His comeback grows even stronger with news that Chris now has a manager so he can pursue music full-time! He announced on Facebook, “After much discussion over the last few weeks, I’m happy to announce that I am now under the management of Andre Carter of JAMS Avenue Music Group with the goal of transistioning to music FULL-TIME!” Fans everywhere are so excited for Chris and this opportunity to spend more time doing what he loves. A street team is forming to support Chris and get him more exposure (send an email to andre (at) jamsavenue (dot) com for more details). There is no word when Chris will be able to quit his on-call job and devote his time to being a musician, but we all look forward to the day when he goes full-time. For now, I’ll half-cross this off my wishlist!

Support Chris Cendana
Facebook fan page: http://www.facebook.com/chris.cendana
Twitter: https://twitter.com/chriscendana
YouTube: http://www.youtube.com/ccendana

Bring Chris Cendana to your city!

“Velvet Fingertips” (Original Song by Chris Cendaña)

“Landslide” (Cover by Chris Cendaña)

The Turning Pointe

turning point – noun
1. a point at which a decisive change takes place; critical point; crisis.

One foot shown en pointe.
Image via Wikipedia

During the past two summers, I worked as a residential counselor for the Boston Ballet‘s Summer Dance Program. I was like a camp counselor/resident assistant/mom/older sister to teenage girls who had traveled from across the country and the globe to study for five weeks with the Boston Ballet. These are dedicated students, many of whom have dreams of becoming a prima ballerina in a company. During the program, they dance for 5-6 hours every day, five days a week for five weeks. Because of the intense schedule, several students are sent home over the course of the summer to nurse injuries, both old and new, aggravated or caused by hours of dancing or unfortunate falls.

Yesterday, one of the students I got to know during those two summers had hip surgery. Just a few years out of high school, and she’s having hip surgery. Soon after setting the date with her surgeon, she shared on Facebook that the procedure would fix her constant pain, but in exchange she would probably have to give up dancing. Her doctor said others have been able to return to dancing after surgery before, but he cannot say for certain that she won’t need surgery again. “I’m pretty sure the door is closing on a professional career,” she said. Though terribly disappointed, she fortunately has the willingness to consider other options and form a Plan B. Other students I’ve seen are so blinded by the chance at a role or a career that they become determined to dance through pain and injury at the risk of further damage to their bodies. Every summer, I’ve posed this question to my students: if you couldn’t dance, what would you do? For some students, I think it may have been the first time they ever thought about it.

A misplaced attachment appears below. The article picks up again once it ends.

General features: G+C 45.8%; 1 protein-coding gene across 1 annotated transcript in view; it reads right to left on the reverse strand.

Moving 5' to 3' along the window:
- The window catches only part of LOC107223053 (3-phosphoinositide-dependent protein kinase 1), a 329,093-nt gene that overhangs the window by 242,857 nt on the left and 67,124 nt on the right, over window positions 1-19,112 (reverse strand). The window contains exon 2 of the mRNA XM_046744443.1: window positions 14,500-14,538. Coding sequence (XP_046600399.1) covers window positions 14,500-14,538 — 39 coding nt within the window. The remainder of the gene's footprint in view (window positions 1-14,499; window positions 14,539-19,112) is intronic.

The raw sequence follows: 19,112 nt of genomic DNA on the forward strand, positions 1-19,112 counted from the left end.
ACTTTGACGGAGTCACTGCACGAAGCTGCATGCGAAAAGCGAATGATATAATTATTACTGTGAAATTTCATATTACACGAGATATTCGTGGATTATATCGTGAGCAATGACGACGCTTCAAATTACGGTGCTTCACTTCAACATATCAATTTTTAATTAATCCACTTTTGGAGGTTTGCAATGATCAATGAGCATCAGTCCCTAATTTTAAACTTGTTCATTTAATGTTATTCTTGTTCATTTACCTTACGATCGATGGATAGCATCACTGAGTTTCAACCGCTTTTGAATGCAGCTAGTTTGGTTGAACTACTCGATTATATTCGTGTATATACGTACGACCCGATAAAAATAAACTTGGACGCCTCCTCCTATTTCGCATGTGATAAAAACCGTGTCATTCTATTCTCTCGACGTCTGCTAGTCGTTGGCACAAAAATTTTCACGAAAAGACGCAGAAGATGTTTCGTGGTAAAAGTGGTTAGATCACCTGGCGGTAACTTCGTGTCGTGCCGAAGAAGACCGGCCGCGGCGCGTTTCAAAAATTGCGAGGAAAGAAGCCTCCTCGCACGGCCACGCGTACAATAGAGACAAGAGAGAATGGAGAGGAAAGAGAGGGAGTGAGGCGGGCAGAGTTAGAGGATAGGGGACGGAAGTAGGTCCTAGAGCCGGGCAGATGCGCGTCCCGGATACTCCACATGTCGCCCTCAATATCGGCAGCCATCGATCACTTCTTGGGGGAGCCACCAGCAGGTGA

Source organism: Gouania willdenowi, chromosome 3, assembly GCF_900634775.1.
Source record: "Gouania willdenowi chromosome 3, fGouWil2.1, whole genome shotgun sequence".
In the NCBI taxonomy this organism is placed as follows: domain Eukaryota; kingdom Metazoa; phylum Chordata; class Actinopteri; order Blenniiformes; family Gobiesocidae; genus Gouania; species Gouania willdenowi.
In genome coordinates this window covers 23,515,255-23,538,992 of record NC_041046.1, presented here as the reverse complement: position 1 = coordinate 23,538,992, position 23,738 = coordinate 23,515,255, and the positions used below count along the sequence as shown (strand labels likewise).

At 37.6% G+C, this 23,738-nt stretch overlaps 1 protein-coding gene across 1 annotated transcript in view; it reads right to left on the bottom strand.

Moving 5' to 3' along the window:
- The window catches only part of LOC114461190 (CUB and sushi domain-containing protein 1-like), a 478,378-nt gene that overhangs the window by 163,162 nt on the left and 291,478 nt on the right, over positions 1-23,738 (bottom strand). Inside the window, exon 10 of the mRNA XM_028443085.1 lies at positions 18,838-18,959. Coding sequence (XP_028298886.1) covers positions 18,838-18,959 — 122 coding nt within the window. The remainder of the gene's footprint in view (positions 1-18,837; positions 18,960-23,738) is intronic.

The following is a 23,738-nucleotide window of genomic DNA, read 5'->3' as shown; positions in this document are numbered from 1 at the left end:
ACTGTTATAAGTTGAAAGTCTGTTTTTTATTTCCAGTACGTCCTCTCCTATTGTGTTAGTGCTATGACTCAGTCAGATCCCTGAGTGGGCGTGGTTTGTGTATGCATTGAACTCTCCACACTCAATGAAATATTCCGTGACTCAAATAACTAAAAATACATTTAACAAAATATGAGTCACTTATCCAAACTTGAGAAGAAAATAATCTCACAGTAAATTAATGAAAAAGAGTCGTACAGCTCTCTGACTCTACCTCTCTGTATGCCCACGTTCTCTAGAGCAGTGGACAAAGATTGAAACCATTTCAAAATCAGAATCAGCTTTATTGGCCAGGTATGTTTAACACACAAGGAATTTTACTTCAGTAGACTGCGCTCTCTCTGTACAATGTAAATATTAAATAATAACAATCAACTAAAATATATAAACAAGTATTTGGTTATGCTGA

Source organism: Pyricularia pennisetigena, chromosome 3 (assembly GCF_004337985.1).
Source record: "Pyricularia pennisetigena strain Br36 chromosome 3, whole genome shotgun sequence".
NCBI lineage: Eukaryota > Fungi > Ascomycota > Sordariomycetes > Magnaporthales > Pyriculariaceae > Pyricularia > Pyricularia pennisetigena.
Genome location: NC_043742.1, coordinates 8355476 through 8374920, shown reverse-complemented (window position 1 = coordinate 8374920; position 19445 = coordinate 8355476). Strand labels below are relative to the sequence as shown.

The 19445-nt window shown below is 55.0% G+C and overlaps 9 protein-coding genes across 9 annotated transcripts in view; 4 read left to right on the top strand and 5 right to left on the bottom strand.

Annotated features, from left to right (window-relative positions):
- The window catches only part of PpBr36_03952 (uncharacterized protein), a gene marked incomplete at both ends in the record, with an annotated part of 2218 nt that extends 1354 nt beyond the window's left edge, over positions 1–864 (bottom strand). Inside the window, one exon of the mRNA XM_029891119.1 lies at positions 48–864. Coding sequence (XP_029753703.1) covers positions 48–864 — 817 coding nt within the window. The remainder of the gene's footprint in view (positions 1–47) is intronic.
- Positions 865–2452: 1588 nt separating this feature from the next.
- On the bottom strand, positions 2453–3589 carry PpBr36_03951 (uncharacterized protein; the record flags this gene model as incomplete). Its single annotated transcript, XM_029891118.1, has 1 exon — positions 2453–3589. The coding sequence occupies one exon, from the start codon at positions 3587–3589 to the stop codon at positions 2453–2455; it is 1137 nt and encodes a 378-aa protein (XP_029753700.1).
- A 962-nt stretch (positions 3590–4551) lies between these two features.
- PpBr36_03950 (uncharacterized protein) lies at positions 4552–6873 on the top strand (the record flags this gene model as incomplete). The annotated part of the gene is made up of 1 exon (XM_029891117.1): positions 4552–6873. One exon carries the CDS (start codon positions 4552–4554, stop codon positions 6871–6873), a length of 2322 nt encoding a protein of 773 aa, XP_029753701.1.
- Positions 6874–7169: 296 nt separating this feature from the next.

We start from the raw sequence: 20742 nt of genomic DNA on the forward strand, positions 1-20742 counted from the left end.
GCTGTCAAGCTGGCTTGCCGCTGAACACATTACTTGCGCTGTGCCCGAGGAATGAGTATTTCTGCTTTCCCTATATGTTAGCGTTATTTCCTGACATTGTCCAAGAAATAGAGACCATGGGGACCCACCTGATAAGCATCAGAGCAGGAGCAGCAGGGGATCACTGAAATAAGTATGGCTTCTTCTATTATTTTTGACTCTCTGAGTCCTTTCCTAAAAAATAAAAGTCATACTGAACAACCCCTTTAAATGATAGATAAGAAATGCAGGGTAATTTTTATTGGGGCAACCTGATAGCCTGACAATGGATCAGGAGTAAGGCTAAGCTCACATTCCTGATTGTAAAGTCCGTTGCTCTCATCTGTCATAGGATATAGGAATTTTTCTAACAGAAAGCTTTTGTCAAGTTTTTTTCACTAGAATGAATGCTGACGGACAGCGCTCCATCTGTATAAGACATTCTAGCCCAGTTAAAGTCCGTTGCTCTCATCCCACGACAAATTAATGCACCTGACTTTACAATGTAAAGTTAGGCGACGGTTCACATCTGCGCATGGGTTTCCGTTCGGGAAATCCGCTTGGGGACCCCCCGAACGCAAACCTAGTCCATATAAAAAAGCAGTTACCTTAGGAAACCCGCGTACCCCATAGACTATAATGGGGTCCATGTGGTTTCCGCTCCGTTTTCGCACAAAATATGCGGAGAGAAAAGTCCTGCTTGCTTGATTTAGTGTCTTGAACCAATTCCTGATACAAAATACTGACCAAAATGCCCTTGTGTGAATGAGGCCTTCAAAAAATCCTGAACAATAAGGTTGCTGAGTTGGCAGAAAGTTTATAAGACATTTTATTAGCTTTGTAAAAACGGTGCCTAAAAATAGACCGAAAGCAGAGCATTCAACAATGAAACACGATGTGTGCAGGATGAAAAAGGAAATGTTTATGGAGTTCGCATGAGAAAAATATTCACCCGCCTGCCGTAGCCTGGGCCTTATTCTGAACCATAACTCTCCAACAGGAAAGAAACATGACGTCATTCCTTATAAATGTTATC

In A Chorus Line, a musical about a group of dancers auditioning for a new stage production, the characters face the same question. (SPOILER ALERT!) After one of the dancers falls and is taken to the hospital, the director Zach (played by a young Michael Douglas in the ’80s movie version) asks, “Do you ever think about what you’re going to do if you stop dancing?” In the movie, Connie says she’ll go off her diet. Sheila talks about how she and Zach appeared in the chorus together many years ago (“You were a rotten dancer” – “Why do you think I became a choreographer?”) and how she now has a 9-year-old daughter.

Sheila: God help her, she wants to be a dancer.
Diana: What’s so wrong about that? How can anybody in their right minds want to be anything else?

In the stage version, Diana answers with “What I Did for Love,” singing about how she wouldn’t regret the sacrifice she made for dancing, but at the same time is ready to move forward.